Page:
I went through such a weird progression of emotions while watching NBC’s new drop-stars-into-outrageous-situations show Stars Earn Stripes: At first I thought I had absolutely nothing to say, then I started to warm to it over the course of its two-hour premiere, then I was actually rooting for this kind of show to succeed, and then I was completely disillusioned.
Let me start at the beginning. The premise of Stars Earn Stripes seems to be that you put a motley crew of, say, C-list celebs in basic training, overseen by members of the Green Beret, the Army, and the Navy. Then you put them in high-pressure situations with heavy armor and weapons stocked with live ammo, and see who can complete various combat scenarios the quickest. There are multiple benefits:
- Each of the eight contestants wants to nab the $100,000 prize for the charity of his/her choice
- Stars are people, and who wouldn’t pass up the opportunity to play soldier for a few weeks?
- The Green Beret, etc., groups get to a) raise awareness about our men and women actually fighting in real combat situations, and b) they gain more respect for these entertainers who’ve had it so easy in life
- The celebrities get to promote their various projects
Yes, I have to be somewhat cynical about this. Because it’s still reality TV, and still incredibly calculated. Consider that Nick Lachey has a 98 Degrees reunion concert coming up and a very pregnant wife Vanessa Minnillo about to give birth. Terry Crews’ new film The Expendables 2 comes out in just a few days. Picabo Street retired from sports ten years ago, but the Olympics just ended, so she’s on your mind anyway.
But for most of the premiere, Stars Earn Stripes seemed to honorably distance itself from other reality shows that cater to the lowest common denominator in terms of both contestants and viewers. Sure, there’s a part in the introductions when WWE Diva Eve Torres says a variation on the classic reality TV line: “I’m not here to make friends, I’m here to win.” Still, their major challenge, to complete an obstacle course that ends with blowing up a warehouse, played as an entertaining cross between an action flick and a video game. (There were even those little captions telling you each tiny armored figure’s name and stats as they ran through the course.)
This is the kind of show where the producers really have to vet the participants for mental health—so Gary Busey was rejected right off the bat—and they have to ensure that there are no preexisting rivalries so you don’t worry about one famous person shooting another point-blank. On The Apprentice, the ladies can snipe at each other all they want, because the worst they can do is yell at each other in the boardroom. But then we reached the final check-in with the requisite hot female host, and anything inspiring or different the show had done got erased.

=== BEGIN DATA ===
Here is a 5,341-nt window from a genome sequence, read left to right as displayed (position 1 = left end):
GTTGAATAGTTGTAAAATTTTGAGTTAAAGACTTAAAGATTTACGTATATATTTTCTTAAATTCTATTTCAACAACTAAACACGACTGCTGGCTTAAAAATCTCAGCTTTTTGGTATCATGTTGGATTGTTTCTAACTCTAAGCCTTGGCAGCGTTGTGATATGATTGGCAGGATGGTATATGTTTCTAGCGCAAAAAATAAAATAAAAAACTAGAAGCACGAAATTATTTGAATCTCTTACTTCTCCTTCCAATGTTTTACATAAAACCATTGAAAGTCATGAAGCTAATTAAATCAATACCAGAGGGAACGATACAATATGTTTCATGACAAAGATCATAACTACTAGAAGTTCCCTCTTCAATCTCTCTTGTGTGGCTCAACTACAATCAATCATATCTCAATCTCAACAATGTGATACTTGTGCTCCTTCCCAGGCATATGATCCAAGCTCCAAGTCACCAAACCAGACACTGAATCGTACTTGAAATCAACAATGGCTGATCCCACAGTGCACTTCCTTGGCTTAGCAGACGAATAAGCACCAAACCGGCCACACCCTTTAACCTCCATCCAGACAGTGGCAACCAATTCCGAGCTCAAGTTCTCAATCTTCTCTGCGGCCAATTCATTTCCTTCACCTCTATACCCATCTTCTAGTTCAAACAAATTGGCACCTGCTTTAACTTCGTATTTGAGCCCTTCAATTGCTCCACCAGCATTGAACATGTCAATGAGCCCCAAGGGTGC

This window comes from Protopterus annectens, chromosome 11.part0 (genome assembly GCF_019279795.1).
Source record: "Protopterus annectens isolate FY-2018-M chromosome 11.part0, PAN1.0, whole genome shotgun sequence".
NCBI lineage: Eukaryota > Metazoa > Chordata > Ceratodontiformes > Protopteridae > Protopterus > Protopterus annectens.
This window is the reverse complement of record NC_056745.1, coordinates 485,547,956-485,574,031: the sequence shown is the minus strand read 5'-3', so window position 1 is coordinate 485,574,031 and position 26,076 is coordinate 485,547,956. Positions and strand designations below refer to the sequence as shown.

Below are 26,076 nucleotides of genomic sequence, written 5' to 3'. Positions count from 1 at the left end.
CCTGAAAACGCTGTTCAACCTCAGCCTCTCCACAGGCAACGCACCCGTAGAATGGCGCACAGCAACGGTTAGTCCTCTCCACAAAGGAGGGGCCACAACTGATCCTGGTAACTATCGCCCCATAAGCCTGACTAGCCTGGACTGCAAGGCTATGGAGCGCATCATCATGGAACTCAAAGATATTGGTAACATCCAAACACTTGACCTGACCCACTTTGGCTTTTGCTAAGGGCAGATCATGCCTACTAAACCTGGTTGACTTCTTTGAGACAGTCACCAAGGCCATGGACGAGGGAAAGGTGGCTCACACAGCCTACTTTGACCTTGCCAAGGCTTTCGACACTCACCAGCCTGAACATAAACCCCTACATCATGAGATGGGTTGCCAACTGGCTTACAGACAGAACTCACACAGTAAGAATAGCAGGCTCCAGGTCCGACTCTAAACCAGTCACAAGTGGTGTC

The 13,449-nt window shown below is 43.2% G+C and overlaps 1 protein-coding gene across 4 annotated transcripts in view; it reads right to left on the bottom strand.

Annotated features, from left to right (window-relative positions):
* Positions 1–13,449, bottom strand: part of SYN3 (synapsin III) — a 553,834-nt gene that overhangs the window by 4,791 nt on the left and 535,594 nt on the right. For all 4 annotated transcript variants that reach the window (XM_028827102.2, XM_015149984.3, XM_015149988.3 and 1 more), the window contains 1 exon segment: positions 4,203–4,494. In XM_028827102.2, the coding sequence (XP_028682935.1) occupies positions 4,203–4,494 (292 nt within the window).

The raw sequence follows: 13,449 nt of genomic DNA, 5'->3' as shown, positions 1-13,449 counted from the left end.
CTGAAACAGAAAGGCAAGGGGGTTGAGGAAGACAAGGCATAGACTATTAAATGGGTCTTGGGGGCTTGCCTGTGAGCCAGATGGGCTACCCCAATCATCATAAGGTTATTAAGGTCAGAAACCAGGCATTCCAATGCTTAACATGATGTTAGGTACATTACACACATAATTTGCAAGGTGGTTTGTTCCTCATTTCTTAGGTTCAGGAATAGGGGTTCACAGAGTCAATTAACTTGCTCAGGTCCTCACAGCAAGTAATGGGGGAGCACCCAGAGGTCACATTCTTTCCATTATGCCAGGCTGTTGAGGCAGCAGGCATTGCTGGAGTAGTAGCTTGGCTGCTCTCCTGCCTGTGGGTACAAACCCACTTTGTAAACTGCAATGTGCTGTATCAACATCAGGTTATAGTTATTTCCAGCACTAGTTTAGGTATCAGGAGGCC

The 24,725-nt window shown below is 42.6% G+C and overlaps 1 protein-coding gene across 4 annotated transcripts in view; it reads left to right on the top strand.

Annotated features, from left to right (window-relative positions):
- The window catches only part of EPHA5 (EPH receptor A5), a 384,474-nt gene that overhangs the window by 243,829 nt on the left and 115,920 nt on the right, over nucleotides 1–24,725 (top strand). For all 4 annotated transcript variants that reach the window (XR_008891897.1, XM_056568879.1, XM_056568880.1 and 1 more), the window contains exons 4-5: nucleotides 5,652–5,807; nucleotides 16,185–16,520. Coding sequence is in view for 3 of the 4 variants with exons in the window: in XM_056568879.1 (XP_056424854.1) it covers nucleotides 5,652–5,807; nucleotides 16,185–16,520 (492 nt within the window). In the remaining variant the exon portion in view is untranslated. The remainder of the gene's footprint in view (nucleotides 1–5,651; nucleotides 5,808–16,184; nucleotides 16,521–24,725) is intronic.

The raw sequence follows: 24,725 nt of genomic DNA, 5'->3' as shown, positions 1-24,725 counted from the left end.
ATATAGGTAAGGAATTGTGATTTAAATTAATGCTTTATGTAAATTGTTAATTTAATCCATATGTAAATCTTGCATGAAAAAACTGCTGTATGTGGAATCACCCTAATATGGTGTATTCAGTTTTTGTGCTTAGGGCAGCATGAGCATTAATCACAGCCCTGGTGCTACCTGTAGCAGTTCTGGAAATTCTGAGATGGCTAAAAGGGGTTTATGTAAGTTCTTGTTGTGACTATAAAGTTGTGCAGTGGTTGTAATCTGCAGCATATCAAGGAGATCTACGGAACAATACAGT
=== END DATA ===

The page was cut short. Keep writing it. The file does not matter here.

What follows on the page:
See, Wesley Clark—the white-haired, retired general overseeing the challenges—told the assembled group that they had planned on having the two groups with the lowest obstacle course score face off against one another. But since two of the celebrities had failed to complete the challenge, it was only fair that they go head-to-head. The two challengers? Terry Crews and The Biggest Loser trainer Dolvett Quince. Suddenly we’re thrust into the standard “bottom two” situation you see on every show ranging from America’s Next Top Model to The Bachelor to Survivor. And am I the only one who was uncomfortable that it was the two black men?
The worst part is, those last fifteen minutes were when I was the most emotionally invested. I love Terry Crews in everything he does; I first saw him as the hilariously self-obsessed athlete Latrell Spencer in White Chicks and have delighted in his comedic timing in every project since. Sorry Dolvett, but my heart was with Terry, no question. I was actively cheering him on through the last challenge, where each had to shoot seven moving targets with a rifle, then use a sniper rifle to cut the rope holding a box of explosives in the air. (Yeah, I’m sure that a week of training will enable them to do this.)
The final challenge was laughably orchestrated to make it as nail-bitingly intense as possible. For the longest time, it seems like Dolvett is going to win since he’s already in sniper position while Terry still has three moving targets left. However, the pros each star is paired with are standing in as sniper spotters in this challenge; I wouldn’t be surprised if the producers had instructed Dolvett’s partner to tell him he had a clear shot when he didn’t, in order to buy more time for Terry.
Terry somehow comes back by blasting a ton of targets in a row, then gets down on his stomach and cuts the rope in just a few shots. Dolvett gets sent home, and I scream with joy for Terry. Then I hate myself, and the show, for reverting to standard, cheap, manipulative reality TV conventions in order to amp up the artificial excitement.
I won’t be watching Stars Earn Stripes for the rest of its season, even though each week will probably bring a challenge with heightened physical requirements and greater emotional stakes. I thought it was different, but it’s just the same as everything else out there. Oh, and a bunch of antiwar groups are protesting the show for glamorizing battle combat, so who knows if it’ll even finish out its first season.